The most intriguing part of this week’s rolling average is that the SNP, Conservatives and Liberal Democrats all lost some votes. And all these votes have shifted to Labour, who are up 2% from last week. I find this surprising as it happens just after the uproar caused by Labour-Conservative coalitions in several Scottish Councils, most in defiance of Scottish Labour’s National Executive Committee decisions.
I don’t quite know what to make of it because it could mean one of two things: either voters approve the ‘SNP out’ coalitions (which I would find deeply disturbing because I had expected these situations to have the exact opposite effect); or it is just a by-product of the real Labour surge seen in the most recent UK-wide polls (and then it might change during the last week depending on which direction the UK polls go).
I also compared this week’s results with the rolling average a month ago when I started this series. The SNP (-1.2%), Conservatives (-0.6%), Liberal Democrats (-1%), Greens (-0.4%), and UKIP (-0.9%) are all down. Part of it is surely due to voters now factoring in that Greens and UKIP don’t field candidates in every constituency and reassessing their vote accordingly. But the swing away from the SNP, Conservatives and LibDems benefits Labour, now up 4.2% from a month ago. I find these results to be totally counter-intuitive; and fully expect the last week to have its fair share of surprises too.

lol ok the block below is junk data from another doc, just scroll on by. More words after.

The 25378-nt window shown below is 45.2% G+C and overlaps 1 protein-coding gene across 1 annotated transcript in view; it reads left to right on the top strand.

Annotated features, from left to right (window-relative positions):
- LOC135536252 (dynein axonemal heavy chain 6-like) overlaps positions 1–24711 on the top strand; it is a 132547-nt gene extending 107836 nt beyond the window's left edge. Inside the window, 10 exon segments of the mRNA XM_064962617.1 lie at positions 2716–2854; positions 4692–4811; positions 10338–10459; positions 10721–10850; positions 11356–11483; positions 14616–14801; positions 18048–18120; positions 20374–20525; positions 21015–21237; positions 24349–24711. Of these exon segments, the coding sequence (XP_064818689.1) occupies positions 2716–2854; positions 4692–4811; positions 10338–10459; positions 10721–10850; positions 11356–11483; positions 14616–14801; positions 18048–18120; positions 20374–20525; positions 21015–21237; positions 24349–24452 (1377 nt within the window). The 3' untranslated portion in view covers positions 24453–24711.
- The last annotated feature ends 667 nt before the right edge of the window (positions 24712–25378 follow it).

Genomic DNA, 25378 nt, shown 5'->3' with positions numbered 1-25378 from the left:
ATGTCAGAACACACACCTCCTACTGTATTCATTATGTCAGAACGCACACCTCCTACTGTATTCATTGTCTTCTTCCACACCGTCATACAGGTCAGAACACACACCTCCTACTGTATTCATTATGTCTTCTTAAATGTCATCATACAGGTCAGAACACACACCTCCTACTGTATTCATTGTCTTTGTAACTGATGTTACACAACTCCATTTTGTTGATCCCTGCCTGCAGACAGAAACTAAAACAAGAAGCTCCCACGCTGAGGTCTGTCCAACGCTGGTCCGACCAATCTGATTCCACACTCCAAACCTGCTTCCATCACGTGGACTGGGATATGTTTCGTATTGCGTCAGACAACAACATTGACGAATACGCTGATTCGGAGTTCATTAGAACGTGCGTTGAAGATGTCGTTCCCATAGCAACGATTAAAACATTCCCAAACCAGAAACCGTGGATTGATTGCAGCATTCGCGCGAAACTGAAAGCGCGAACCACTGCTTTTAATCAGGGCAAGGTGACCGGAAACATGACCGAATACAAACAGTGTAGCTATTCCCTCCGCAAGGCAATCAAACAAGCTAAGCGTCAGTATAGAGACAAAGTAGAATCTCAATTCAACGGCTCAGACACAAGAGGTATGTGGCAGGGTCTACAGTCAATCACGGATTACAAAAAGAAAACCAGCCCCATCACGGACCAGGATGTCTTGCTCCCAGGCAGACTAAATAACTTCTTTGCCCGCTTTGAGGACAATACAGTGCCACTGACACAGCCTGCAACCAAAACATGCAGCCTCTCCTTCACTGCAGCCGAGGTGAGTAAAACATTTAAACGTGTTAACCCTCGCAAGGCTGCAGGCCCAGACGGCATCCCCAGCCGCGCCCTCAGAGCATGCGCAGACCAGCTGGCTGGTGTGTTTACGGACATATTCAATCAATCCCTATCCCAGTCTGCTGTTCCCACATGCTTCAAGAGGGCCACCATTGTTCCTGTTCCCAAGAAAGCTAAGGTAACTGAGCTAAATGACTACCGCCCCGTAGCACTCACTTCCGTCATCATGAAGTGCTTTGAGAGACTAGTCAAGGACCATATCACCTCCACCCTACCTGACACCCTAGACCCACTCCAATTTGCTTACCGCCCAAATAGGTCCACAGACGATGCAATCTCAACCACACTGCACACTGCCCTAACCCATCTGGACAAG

And what does that change in the projection and prediction?
As can be expected, this week’s polling average projects into a weaker SNP result. It also makes the outcome more uncertain in a number of battleground seats (twelve now qualifying as ‘Tied’ or ‘Marginal’).
And finally my updated projection compared with two other models (Electoral Calculus and ScotlandVotes) and my updated prediction. This time I also identified the few seats who qualify as ‘Tied’ on Electoral Calculus’ seat-by-seat analysis.